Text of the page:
I had a chance to watch a classical Japanese horror film: Kwaidan, (translated as ‘ghost story’; also available as Kaidan in some countries). It is not much heard of, but watching it is like going through a visually stunning experience; one of the few horror films that I will remember for a long time. Made in 1964, the first thing any viewer will notice is the production value, knowing the fact that it was made four decades ago. It was the most expensive film to come out of Japan during that time, and had been applauded at the Cannes film festival. I don’t remember how I learned that a film like this exists, but I feel lucky to have found it. First of all, it is not too scary if one expects something like The Exorcist or The Omen. What is good about this film is something that is missing in most of the horror films being made today – the emotions of being in the midst of something unexplainable, the understanding that ghosts (if at all they exist) are more sorrowful than fearful. There is hardly a drop of blood in the film, and there is no emphasis on the killings the ghosts perform (elements which if removed from most of the successful horror films will leave them naked and boring). But Kwaidan may feel too slow to the audiences who want a fast-paced thriller served with a lot of blood and gore.
The film is based on the book Kwaidan: stories and studies of strange things by Lafcadio Hearn. Director Masaki Kobayashi has selected four tales from this book for the film, all unrelated. It is one of the early examples of anthology films. All tales have a little twist in the end, but the twists are not extraordinary like in The Others or The Sixth Sense, but they are though-provoking nonetheless. In all of the four stories the audiences may easily guess the mystery, but that hardly matters because the film slowly and progressively, with minimal background score consisting only of plucking strings, lets you enter into the mood of the tales – you know from the beginning that something terrible is going to happen, but more than fear what holds you is anticipation, the tension the film builds slowly and steadily with dreamlike imagery. Had it not been for the slow pace, the film would have been just another stinker. The four stories featured are as follows:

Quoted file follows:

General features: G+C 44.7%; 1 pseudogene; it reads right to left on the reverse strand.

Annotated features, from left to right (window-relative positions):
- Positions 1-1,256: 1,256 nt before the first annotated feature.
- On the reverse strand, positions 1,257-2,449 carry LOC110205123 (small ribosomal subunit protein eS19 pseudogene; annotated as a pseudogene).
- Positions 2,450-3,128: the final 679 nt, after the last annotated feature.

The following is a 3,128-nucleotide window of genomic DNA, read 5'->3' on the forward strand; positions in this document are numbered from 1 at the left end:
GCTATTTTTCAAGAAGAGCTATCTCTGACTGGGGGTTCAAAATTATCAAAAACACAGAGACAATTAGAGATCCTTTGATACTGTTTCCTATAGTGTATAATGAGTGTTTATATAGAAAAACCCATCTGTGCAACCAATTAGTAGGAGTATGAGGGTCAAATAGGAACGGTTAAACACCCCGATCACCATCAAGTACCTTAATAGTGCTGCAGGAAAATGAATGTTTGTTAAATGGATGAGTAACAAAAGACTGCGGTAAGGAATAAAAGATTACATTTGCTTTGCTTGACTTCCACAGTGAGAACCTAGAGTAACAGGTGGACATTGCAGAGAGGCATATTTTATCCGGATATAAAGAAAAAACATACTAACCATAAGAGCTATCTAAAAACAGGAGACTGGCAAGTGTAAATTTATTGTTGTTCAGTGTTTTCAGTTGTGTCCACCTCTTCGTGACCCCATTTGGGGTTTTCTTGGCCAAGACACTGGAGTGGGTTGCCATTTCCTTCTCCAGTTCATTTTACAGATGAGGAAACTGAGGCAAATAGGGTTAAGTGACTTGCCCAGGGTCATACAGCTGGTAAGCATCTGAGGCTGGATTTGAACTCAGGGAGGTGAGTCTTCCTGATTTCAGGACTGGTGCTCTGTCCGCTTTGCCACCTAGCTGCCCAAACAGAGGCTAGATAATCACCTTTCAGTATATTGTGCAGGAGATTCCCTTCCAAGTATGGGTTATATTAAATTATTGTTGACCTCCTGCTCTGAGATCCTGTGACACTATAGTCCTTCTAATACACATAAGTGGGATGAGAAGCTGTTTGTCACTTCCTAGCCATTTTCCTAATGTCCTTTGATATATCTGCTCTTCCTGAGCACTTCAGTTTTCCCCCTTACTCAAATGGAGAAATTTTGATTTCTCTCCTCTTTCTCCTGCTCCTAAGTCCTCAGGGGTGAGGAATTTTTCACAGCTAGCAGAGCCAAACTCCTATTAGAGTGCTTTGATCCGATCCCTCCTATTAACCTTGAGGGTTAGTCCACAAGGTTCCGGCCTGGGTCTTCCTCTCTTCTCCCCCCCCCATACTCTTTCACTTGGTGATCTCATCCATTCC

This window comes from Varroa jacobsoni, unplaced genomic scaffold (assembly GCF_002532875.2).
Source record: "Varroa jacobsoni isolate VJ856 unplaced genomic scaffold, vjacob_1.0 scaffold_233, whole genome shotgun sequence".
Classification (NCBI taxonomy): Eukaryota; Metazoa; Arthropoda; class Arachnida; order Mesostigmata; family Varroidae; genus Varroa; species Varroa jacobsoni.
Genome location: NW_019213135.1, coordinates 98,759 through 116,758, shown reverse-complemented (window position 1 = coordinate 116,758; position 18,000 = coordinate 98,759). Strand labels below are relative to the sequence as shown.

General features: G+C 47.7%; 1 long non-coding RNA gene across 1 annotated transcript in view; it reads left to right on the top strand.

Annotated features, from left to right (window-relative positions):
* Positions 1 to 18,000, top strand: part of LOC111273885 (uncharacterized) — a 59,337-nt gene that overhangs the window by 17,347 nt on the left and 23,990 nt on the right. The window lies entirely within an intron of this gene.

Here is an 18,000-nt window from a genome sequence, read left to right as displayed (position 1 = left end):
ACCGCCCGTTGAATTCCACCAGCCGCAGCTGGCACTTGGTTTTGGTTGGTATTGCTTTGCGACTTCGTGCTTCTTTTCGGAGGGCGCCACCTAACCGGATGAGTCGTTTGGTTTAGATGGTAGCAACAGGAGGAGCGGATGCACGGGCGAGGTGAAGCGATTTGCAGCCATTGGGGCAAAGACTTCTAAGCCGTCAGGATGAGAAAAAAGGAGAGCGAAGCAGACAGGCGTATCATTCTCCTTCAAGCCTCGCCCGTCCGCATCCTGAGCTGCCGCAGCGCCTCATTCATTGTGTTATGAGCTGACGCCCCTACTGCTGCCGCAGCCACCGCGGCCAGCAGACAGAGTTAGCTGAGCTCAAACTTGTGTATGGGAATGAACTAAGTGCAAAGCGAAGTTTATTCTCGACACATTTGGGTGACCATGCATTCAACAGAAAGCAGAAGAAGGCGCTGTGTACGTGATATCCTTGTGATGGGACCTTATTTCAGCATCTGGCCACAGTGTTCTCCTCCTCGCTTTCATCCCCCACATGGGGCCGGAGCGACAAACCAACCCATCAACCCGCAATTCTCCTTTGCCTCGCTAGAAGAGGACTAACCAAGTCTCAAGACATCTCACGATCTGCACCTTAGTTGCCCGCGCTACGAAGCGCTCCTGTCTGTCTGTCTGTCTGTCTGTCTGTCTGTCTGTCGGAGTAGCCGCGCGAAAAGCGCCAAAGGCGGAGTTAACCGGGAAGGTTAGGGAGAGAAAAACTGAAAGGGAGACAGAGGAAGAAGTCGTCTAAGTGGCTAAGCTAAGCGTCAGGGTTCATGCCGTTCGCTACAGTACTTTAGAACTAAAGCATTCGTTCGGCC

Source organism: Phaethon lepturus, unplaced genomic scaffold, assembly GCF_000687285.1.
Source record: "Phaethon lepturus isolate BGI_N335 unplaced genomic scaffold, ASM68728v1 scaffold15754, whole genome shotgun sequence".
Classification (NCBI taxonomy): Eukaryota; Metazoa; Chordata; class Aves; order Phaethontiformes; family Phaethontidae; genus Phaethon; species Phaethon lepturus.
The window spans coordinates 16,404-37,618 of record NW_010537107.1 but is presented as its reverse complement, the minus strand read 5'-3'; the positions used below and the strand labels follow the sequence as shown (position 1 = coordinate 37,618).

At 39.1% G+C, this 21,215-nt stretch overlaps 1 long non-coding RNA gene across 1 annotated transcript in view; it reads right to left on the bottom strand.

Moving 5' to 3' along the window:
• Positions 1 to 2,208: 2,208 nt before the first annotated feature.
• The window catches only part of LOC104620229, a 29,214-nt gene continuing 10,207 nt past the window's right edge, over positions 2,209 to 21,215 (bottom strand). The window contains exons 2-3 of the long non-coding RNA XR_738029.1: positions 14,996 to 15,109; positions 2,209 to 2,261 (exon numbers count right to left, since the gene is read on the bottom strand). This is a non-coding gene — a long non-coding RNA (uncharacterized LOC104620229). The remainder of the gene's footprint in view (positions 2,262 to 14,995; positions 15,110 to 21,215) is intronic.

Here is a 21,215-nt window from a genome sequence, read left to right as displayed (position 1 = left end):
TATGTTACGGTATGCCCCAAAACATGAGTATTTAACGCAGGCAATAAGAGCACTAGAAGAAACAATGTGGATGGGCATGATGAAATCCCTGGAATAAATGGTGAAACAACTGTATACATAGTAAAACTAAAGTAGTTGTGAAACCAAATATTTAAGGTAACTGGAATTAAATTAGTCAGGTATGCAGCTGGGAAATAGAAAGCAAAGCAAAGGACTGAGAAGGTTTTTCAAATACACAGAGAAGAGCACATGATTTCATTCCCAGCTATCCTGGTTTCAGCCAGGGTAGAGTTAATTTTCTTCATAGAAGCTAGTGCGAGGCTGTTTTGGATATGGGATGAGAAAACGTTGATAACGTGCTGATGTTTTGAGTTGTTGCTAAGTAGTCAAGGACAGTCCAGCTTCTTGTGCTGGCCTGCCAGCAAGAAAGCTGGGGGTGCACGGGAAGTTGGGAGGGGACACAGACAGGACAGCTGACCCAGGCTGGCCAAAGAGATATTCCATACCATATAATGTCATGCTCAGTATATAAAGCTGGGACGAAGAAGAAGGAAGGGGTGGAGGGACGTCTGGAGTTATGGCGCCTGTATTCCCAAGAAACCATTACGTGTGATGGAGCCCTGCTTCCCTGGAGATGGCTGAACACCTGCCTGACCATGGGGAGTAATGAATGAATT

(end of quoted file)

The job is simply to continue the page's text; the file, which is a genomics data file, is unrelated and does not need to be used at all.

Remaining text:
1) The Black hair: a Samurai leaves his wife in search of wealth and fame, but after years of lamenting and being unhappy with a rich but loveless second wife he returns back to his old village. Everything in the village is ruined, even his house, but what confuses him is that his wife hasn’t aged.
2) The woman of the snow: a woodcutter travels snowy regions where he encounters a Yuki-Onna (mythical woman according to Japanese folklore who is drop-dead gorgeous, and is always in search of warm human blood). There is a truce between the two, which if broken can end the life of the woodcutter.
3) Hoichi the earless: a blind Biwa named Hoichi is famous for singing a song describing an ancient battle fought between two samurai clans and its sad result. But every night he goes out of the temple, and returns in the morning, becoming tired and pale day by day. One stormy night the priest orders two servants to follow him to find out where he goes, and what do they see? The Biwa performs in front of an audience every night in a cemetery, unaware that his audience consists of ghosts of warriors who died in the same battle that he describes. But why do they call him earless?
4) In a cup of tea: Every time a Samurai tries to drink tea from a cup, an image of a man’s face appears. There is no one standing behind him or on the roof. He changes position of his hand, moves around the house, but the image remains persistent, and constantly smiles at him. Then the frustrated Samurai drinks from the cup…
For an Indian like me who hardly knows anything about Japanese traditions and myths it was a good experience. There is good amount of emphasis on period details, especially the samurai customs. After watching the film, I had a vague idea in my mind: why doesn’t anyone make a similar film on Indian folktales? I am sure our ancient scriptures are full of interesting folklores – and I am not talking about making a Drona!